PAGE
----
The quicker Tar Heels outmuscled and outplayed the Eagles from start to finish, running away with a 81-63 win in the ACC Tournament.
After beating Isaiah Hicks back door from the 3-point line, Patrick Heckmann had nothing but the basket in front of him. The play—one that worked all season long for the Eagles—was going to be executed to perfection, until Hicks came roaring back to stuff Heckmann at the rim.
“That was the game,” Boston College head coach Jim Christian said.
That one play sums up the obvious difference between North Carolina (22-10, 11-7 ACC) and BC (13-19, 4-14): tired legs. But that play also summarizes the athleticism that can make UNC so deadly. Virginia plays incredible system basketball, Duke has arguably the best player in the country, and Notre Dame has a terrifyingly efficient offense—North Carolina has pure, raw athleticism. Whereas Georgia Tech’s big men are built like football players, UNC’s post players are in the mold of Kareem Abdul-Jabbar, armed with expansive wing spans and gracious skill. Between these two things, the Tar Heels ran away with a 81-63 victory.
“Playing a team that is very explosive, that hangs around the rim, with guys that can jump out of the gym basically, it was kind of a tough game,” Dimitri Batten said.
Meanwhile, two games in as many days took a lot out of every step for the Eagles. BC’s lack of rest, combined with intense pressure from the Tar Heels, further hindered the team’s ability to knock down quality shots. For their part, Christian’s players, especially Olivier Hanlan, dismissed tired legs as an easy excuse.
“It’s the ACC Tournament, everyone is tired,” Hanlan said.
Tournament time is a brand new season. For the most part, any issues of fatigue have a tendency to even out and games come down to strategy or that one special play. The Eagles, however, had too many issues that compounded their tired legs and eliminated any chance of an upset.
BC usually starts off very quickly, and it did just that against UNC, jumping out to a quick 5-0 lead, and then keeping the game close for most of the first half. BC’s starters can play with the best teams in the country, but without any players to back them up, they can never get over the hump and pull out a close game.
“The best thing you could’ve done is come out early, and we did that,” Christian said.
Eventually though, you need to turn to your bench the rest of the way. Thanks to late plays from Eddie Odio and Garland Owens, BC finished with a mere four bench points, compared to 23 from North Carolina. At the half, the list of players who scored for UNC read longer than the list of players who had simply played for BC. Down low, the Eagles missed the presence of Will Magarity, as Dennis Clifford was forced to pick up too much of the slack. On top of all this, Heckmann picked up three fouls in the first half, and Christian had to deal with foul trouble from too many players throughout the game.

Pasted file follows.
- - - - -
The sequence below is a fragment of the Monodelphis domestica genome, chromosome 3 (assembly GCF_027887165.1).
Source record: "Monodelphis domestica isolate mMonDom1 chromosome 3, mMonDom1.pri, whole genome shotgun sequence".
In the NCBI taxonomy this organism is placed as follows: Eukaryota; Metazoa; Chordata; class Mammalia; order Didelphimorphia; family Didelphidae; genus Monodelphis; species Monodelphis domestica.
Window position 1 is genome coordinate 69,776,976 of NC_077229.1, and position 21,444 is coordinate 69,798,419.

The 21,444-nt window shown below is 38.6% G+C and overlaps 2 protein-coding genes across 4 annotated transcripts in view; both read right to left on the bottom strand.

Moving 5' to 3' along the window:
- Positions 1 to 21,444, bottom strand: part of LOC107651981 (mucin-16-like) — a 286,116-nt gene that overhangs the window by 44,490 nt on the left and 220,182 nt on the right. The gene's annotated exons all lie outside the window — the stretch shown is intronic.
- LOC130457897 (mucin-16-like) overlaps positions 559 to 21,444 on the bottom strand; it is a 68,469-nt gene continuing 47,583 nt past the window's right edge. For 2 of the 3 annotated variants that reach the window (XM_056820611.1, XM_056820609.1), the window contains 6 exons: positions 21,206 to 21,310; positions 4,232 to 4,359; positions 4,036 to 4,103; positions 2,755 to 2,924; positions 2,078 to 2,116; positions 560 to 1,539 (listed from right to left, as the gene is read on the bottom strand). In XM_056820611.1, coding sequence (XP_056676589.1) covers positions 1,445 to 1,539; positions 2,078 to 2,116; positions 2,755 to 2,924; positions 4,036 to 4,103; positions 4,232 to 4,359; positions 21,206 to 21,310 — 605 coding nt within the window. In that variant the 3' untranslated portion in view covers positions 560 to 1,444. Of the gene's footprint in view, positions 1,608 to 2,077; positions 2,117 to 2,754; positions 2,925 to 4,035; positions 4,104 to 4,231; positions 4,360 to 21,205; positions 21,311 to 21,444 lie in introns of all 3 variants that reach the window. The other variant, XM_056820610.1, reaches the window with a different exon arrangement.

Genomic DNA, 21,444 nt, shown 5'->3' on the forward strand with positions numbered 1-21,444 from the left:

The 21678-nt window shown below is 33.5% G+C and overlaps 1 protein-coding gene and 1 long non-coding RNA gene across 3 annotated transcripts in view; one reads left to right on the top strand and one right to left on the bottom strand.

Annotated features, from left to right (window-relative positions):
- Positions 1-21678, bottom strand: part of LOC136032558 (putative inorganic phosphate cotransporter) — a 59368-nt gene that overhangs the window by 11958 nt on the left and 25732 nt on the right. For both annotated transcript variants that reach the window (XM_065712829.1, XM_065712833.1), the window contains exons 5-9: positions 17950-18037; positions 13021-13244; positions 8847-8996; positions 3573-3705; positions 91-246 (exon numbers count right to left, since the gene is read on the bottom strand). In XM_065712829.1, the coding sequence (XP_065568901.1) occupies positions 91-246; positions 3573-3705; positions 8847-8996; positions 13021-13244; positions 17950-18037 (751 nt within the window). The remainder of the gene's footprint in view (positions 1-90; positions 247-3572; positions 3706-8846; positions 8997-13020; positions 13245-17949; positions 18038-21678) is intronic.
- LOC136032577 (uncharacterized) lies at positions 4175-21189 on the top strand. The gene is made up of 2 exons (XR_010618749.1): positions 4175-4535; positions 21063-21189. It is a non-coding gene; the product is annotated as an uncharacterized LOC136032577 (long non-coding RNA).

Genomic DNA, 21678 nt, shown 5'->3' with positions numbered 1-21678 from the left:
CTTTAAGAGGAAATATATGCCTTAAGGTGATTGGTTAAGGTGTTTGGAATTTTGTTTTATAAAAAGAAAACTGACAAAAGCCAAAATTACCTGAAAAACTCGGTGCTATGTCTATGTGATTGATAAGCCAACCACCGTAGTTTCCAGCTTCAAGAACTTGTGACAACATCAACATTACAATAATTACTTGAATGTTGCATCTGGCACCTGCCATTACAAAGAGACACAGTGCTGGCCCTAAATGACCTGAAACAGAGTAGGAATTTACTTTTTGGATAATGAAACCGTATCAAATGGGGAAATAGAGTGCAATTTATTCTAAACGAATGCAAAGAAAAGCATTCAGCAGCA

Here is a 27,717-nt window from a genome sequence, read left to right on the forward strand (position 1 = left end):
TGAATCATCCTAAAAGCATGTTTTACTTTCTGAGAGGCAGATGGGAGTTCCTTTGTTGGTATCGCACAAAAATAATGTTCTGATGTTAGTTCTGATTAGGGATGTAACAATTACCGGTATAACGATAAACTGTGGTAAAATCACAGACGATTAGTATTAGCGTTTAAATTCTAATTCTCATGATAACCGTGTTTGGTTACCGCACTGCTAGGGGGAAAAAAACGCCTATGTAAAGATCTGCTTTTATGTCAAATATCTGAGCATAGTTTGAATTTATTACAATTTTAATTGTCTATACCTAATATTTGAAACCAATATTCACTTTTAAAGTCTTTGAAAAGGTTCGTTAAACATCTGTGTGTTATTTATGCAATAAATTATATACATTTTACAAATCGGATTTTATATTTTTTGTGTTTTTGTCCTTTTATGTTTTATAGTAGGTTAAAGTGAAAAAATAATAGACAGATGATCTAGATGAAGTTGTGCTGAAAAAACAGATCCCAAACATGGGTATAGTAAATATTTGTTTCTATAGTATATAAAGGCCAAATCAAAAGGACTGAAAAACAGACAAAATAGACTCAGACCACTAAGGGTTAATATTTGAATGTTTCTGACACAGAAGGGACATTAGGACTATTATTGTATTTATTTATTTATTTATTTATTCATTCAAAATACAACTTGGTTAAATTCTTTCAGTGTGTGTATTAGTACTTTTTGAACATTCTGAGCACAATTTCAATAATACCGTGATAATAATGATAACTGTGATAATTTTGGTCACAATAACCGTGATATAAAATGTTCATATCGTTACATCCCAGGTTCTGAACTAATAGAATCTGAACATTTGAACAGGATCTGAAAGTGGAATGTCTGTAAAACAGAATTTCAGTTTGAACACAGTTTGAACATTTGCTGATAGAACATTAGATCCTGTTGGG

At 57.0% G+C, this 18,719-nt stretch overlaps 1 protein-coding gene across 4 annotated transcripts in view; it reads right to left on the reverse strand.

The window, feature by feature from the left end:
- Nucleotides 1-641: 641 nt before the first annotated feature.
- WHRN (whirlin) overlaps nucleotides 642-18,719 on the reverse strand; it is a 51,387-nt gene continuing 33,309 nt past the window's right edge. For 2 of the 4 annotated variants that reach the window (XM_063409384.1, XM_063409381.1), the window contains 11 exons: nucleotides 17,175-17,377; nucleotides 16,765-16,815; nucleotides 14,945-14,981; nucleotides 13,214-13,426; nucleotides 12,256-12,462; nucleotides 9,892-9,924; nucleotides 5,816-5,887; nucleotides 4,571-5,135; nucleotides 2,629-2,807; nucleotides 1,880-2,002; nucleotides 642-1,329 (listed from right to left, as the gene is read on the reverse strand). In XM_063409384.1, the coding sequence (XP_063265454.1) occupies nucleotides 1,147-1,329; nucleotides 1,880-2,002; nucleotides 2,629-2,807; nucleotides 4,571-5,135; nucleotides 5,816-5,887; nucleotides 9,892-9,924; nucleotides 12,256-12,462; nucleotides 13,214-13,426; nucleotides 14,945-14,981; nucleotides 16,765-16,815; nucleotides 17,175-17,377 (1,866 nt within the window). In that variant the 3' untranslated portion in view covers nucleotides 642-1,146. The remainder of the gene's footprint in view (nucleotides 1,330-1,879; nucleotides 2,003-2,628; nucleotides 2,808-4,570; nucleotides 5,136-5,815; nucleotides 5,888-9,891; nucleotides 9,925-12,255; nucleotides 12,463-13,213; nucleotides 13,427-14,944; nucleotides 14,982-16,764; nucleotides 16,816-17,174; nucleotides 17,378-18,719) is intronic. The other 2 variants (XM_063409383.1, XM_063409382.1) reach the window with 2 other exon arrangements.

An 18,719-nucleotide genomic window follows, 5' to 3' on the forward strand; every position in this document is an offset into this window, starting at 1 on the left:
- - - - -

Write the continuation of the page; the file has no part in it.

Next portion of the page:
On the opposite bench, the Tar Heels did exceptionally well to limit Hanlan. J.P. Tokoto only finished with six points because his primary concern was guarding the top scorer in the ACC. After making his first shot, Hanlan missed his next seven shots. His 19 points on the night are par for the course, but he hit 5-of-19 shots from the field while adding seven points from the free throw line.
On offense, the Tar Heels made highlight reel play after highlight reel play, each one getting bigger after feeding off the overwhelmingly blue and white crowd. Early in the second half, when BC started stringing some defensive stops with breakaway dunks, the Tar Heels responded with a statement of their own. The Eagles could only watch as Justin Jackson received an alley-oop from half court and finished with the and-one.
“I thought they got the ball where they wanted to play and made a tremendous amount of key plays in late clock situations,” Christian said.
The name and the number on the back of the North Carolina jerseys did not matter, as every fast break point, every slam dunk, and every rejection off the backboard by any one of the Tar Heel athletes took a little bit more out of BC’s fight.
BC stuck around, largely in part to a stretch where UNC missed 8-of-10 attempts, but the game was never as close as the score indicated and the Eagles could not make up the ground they lost at the end of first half, which ended with a 13-point UNC lead, despite Christian’s belief that the game wasn’t over.
“I always think we have enough in the tank,” Christian said.
But just as Hicks caught up to Heckmann for the block, the Tar Heels were quicker than BC the whole way and, in the end, ran the Eagles out of the gym.
Featured Image by Drew Hoo / Heights Editor